It was all a fib, with no attempt at a social compact and with a small fraction (less than a fifth) of the R500 billion spent. Thanks in part to an International Monetary Fund loan of $4.3 billion in August 2020, the Treasury immediately subverted any hint of building back better, due to a fiscal austerity regime that formally kicked off in October 2020 with the Medium-Term Budget Framework.
Is South Africa building back better? The total number of jobs is still 1.5 million lower than just before Covid-19 began, a drop from 16.4 million to 14.9 million. A year ago the total number of employed was 81 000 higher than it is today, according to StatsSA, and employees in the formal sector numbered 395 000 higher last year than today. And among those jobs lost over the last two years were 209 000 in manufacturing.

An major economic reset is overdue. What if Ramaphosa had really recognised the “new global reality”? Would he still be pushing for Foreign Direct Investment by some of the world’s sleaziest firms, such as his old mining partners at the world’s largest commodity trading company, Glencore, just fined more than R18 billion by U.S. authorities for widespread bribery and corruption? That one should be shut down as fast as two other predatory corporations – Bell Pottinger (the Zupta PR firm) and Cash Paymaster Services (which distributed social grants but slapped on absurd debit orders)?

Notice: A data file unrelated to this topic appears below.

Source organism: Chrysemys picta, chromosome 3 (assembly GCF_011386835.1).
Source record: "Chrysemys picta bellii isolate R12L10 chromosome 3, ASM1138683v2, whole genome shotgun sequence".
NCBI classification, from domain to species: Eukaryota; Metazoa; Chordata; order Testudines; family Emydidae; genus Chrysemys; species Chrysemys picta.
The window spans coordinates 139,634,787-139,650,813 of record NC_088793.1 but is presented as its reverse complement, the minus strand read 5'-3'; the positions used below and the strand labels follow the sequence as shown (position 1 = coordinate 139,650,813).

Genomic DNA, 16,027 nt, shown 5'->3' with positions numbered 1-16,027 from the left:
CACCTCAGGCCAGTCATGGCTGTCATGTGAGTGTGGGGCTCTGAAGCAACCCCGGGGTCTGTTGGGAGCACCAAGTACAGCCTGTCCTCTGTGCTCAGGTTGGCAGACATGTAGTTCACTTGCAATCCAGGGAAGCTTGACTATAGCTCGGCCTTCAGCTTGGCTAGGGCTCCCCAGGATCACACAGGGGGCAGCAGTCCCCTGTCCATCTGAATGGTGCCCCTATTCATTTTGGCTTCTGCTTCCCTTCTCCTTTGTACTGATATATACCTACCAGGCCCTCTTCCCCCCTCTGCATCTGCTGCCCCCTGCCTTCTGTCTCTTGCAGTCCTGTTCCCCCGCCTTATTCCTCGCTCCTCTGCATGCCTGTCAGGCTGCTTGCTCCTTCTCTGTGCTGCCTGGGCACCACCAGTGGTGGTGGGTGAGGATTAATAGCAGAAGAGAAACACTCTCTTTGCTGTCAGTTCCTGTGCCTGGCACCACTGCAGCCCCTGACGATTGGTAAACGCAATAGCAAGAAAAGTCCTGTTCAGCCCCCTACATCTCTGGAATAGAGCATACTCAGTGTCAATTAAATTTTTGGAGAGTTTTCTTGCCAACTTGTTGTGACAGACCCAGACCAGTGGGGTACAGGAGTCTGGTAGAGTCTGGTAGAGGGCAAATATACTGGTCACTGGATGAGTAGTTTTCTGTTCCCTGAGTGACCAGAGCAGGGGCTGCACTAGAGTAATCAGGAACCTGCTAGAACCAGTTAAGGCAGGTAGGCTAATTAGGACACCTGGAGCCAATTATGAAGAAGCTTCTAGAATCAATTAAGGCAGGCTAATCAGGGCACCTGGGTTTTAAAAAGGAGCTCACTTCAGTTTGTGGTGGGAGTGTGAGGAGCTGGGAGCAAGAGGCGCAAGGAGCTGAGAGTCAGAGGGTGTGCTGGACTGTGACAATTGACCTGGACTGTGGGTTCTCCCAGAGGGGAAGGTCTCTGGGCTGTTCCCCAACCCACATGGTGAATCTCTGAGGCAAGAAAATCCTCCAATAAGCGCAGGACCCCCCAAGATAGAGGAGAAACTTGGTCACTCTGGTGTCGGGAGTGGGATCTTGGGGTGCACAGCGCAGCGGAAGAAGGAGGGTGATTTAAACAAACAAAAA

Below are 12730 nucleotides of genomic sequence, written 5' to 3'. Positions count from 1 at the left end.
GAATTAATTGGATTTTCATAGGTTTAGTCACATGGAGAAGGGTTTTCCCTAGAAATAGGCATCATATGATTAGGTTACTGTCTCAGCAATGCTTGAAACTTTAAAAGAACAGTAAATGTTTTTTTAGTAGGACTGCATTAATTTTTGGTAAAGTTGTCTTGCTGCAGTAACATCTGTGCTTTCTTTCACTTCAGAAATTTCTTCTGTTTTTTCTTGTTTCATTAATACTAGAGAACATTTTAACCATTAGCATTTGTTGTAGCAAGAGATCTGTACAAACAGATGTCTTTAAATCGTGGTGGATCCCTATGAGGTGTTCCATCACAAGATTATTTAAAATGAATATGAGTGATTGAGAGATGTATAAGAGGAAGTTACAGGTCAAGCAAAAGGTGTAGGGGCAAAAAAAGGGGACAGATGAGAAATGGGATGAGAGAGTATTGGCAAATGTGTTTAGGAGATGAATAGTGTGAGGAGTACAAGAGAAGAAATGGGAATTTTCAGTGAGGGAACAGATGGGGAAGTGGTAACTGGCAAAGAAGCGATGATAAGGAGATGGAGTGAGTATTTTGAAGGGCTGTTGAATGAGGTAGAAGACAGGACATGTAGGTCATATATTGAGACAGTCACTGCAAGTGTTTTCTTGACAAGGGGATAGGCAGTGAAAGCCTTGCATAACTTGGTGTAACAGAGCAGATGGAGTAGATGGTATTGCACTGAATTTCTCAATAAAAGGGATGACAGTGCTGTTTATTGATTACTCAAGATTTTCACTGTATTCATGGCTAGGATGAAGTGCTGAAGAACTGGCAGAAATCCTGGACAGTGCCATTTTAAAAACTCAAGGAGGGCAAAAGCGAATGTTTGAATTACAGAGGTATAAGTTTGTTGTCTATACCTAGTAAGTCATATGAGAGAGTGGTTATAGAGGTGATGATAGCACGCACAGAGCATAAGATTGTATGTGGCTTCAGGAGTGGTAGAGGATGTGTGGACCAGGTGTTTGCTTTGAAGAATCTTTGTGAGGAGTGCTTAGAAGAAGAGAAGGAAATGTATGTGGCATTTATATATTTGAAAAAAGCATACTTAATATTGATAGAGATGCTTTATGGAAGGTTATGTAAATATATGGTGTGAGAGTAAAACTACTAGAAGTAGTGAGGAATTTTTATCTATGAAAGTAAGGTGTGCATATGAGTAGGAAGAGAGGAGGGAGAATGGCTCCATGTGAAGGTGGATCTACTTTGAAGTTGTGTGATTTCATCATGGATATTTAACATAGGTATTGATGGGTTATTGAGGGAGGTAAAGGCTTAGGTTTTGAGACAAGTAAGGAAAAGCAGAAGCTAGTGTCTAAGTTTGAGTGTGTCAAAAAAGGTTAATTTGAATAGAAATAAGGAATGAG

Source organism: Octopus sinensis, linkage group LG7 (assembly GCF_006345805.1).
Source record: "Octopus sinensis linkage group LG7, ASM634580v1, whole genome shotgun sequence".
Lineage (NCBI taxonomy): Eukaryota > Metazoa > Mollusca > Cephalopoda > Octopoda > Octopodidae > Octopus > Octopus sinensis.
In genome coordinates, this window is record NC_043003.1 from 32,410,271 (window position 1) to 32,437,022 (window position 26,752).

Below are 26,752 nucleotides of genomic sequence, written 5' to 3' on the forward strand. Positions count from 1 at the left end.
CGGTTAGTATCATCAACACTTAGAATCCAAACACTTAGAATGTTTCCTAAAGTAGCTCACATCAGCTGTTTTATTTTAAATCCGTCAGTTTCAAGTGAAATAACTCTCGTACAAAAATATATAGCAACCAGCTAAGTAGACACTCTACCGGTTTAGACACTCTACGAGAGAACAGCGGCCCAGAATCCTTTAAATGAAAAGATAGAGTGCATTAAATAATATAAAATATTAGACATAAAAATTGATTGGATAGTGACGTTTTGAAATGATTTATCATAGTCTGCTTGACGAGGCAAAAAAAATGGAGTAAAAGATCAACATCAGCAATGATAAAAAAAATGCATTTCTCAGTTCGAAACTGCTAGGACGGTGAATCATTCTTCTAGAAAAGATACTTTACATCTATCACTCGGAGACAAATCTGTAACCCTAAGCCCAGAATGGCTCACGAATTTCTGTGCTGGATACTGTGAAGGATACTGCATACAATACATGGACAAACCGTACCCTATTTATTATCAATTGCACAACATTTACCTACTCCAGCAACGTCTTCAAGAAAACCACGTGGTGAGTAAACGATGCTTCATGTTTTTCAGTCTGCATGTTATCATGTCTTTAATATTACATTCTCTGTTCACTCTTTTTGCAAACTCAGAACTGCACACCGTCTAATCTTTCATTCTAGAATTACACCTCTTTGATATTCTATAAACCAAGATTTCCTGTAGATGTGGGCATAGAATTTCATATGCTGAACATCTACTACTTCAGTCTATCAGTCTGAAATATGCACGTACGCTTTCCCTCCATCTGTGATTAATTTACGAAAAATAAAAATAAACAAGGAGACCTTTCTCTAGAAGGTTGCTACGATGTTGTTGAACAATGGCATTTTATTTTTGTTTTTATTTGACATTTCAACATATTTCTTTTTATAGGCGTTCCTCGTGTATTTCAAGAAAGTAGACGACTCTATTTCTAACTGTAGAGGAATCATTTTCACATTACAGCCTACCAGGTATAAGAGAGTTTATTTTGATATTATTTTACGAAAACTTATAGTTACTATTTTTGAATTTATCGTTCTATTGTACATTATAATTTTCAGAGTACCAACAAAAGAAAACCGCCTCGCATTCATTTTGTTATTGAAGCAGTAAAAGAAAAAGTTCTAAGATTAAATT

Would Ramaphosa be risking the last manufacturing competitiveness South Africa still ekes out, by maintaining high carbon inputs into Eskom which will soon attract Carbon Border Adjustment Programme climate sanctions from Western trading partners?

Would he not genuinely commit to a decisive localisation agenda and to meeting all our basic needs, as promised, instead of vague and inconsequential interventions along these lines? Would he not ensure the state provided a “care economy” based on a Basic Income Grant to eradicate poverty – with at least R1500/month – instead of the tokenistic R350/month, whose reintroduction announced in July 2021 was obviously because of the powder keg of unrest exploding in KwaZulu-Natal and Gauteng.

Ramaphosa was, to his credit, brutally frank two years ago, when acknowledging that 26 years after ANC rule began, “We are operating under an economy both colonial and racist. We need a reset of the economy for inclusive growth.”